Joe Blades had already been writing, performing and publishing poetry for six years when I first encountered him in Halifax, Nova Scotia in 1986. He was studying at the Nova Scotia College of Art and Design (NSCAD) at the time, and on the side, he was publishing a monthly poetry zine, Poetry Halifax-Dartmouth, conducting workshops, and organizing and hosting readings. He was also involved in more performative events, like poetry sweatshops. These literary contests took place in a bar and required the poet to write a poem in twenty minutes, based on a page ripped out of a dictionary, and then perform said poem for the gathered masses.
Blades moved to Fredericton, New Brunswick in 1990, where he’s been based ever since. There, he has continued to publish poets from across Canada with his small press imprint Broken Jaw Press (which he’d founded in 1984 during a stint of working at the Banff Springs Hotel). He’s woven himself into the cultural fabric of the province as an active member of the League of Canadian Poets, the producer of Ashes, Paper & Beans, a long-running poetry show on CHSR FM, past President of the Atlantic Publishers Marketing Association and the Canadian Poetry Association, and current editorial board member of revue ellipse.
He’s got four full-length poetry books under his belt, about 50 chapbooks, edited ten anthologies, and he’s also lately produced a videopoem. He’s exhibited bookworks, photographs, and objet d’art primarily in Canada and Europe, and was curator of 'Videopoems: a screening' for the 2003 Tidal Wave Film Festival. He took part in the 2007 edition of the Spoken Word Artist Network’s summit in Banff, where he produced UGLY: an instant spoken word chapbook anthology.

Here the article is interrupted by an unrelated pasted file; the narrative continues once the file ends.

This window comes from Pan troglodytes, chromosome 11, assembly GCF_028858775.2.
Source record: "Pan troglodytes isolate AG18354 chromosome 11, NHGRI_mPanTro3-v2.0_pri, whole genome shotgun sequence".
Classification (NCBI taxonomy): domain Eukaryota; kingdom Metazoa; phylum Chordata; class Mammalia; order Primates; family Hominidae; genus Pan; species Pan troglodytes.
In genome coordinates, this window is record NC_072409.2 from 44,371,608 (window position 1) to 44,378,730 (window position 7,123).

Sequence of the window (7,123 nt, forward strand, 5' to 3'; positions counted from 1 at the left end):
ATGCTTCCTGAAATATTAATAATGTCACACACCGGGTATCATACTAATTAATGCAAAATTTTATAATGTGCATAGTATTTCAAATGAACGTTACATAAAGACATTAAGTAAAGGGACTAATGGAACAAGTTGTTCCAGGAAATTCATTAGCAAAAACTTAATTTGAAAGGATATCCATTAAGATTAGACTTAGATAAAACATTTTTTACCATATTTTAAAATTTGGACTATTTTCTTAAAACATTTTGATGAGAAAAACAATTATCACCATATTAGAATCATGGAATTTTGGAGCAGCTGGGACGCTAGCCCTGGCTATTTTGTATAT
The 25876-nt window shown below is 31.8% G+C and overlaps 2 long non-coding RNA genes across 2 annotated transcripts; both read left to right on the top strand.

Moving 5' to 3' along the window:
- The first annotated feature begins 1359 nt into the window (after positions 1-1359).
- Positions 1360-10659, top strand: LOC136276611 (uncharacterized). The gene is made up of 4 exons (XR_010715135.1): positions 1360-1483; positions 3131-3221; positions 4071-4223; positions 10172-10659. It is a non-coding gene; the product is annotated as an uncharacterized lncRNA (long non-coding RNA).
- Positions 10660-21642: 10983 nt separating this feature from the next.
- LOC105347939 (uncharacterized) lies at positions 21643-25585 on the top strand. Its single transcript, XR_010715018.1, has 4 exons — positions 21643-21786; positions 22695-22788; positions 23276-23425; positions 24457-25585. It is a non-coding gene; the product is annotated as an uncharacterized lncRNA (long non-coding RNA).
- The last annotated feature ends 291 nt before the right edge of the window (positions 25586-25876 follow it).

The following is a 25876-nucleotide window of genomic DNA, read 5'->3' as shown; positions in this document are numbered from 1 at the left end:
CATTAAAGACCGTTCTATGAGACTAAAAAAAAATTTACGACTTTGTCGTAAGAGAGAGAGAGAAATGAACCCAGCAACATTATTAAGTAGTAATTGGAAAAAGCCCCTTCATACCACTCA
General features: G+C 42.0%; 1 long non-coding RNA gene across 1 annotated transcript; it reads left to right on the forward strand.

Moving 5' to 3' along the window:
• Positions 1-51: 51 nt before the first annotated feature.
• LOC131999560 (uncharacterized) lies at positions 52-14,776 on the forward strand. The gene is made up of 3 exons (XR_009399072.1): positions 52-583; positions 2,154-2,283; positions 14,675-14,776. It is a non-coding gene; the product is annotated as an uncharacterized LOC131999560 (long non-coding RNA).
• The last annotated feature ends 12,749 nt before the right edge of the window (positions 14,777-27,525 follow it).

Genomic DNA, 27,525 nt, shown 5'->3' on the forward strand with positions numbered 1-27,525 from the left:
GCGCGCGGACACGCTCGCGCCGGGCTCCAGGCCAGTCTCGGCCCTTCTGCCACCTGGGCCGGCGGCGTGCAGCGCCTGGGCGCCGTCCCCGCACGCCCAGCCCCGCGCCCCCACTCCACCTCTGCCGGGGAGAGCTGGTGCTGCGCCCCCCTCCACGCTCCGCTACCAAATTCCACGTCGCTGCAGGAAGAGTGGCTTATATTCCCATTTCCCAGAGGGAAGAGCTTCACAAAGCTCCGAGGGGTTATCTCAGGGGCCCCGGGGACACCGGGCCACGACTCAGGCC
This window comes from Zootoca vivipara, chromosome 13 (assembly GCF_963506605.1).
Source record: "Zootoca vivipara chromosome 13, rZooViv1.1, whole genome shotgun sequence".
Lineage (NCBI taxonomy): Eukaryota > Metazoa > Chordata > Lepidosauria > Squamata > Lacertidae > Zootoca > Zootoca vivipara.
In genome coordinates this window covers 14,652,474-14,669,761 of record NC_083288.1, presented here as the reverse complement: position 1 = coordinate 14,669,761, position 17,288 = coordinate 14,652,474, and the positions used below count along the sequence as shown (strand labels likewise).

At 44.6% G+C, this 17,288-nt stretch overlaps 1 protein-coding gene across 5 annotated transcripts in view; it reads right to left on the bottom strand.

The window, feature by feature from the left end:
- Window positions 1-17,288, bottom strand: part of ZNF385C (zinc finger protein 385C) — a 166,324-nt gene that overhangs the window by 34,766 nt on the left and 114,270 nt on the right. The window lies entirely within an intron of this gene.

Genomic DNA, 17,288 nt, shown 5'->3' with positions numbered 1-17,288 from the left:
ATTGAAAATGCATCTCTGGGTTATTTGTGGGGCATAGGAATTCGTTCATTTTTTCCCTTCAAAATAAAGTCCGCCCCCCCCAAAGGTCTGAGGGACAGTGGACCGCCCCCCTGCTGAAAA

“Performance poetry and performance art in general are very good things to have,” Blades allows. Joe Blades’ brand of performance poetry traces its lineage from Canadian sound poets like bp nichol and bill bissett, as well as from a generation of performance artists from the same era. “In 1979-80 I was living in Toronto and I encountered the Four Horsemen. I also met the people in Owen Sound and some of the other performance poets who had been operating through the seventies. That was really astounding, and I thought it was really dynamic work that they were doing.”
Blade’s own approach to performance poetry is kind of humourous and folksy without lacking sophistication. He accumulated the texts for one of his forthcoming poetry collections, Casemate Poems (Collected), from a residency at the Fredericton Arts Alliance. “I had my manual typewriter on a table,” Blades explained. “Every time, there was another artist there, sometimes a potter, sometimes someone working in stained glass, or weaving. We were in a small space about the size of a bedroom, and people just wandered in and out, talked to us about what we were doing, and I’d be writing poems on the manual typewriter and then pinning them to the walls as they came out of the typewriter, so people could read them right on the spot. I was also putting them up on my blog so people in other parts of New Brunswick could see them.”
He completed a second manuscript of poetry, Prison Songs & Storefront Poetry (published in December 2010 by Ekstasis Editions), in the same Fredericton art space and in a residency at a bookstore in Grand Prairie, Alberta. Blades also regularly performs guerilla readings of his poetry with the Black Top Motorcycle Gang. “We’re primarily a reading gang. What we decide amongst ourselves is when and where we’re going to do a reading, and then we just show up and do it. It could be a farmer’s market, it could be city hall, or a gallery opening or in the park ... you name it. We just pick a spot and make it happen.”
In October 2009, Joe Blades brought Random Acts of Poetry to Fredericton for his fourth year in that annual Canada-wide activity, and participated in another type of literary performance activity for Side by Side Festival Côte à Côte—the Translation Live! workshop, akin to poetry sweatshops or theatresports, where each participant had twenty minutes to translate a poem on the spot and then read it. “There is a lot more to performative poetry than most people assume – it’s a far cry from the lonely writer in the garret going mad. You can go mad in public too! And someone might buy you a coffee.”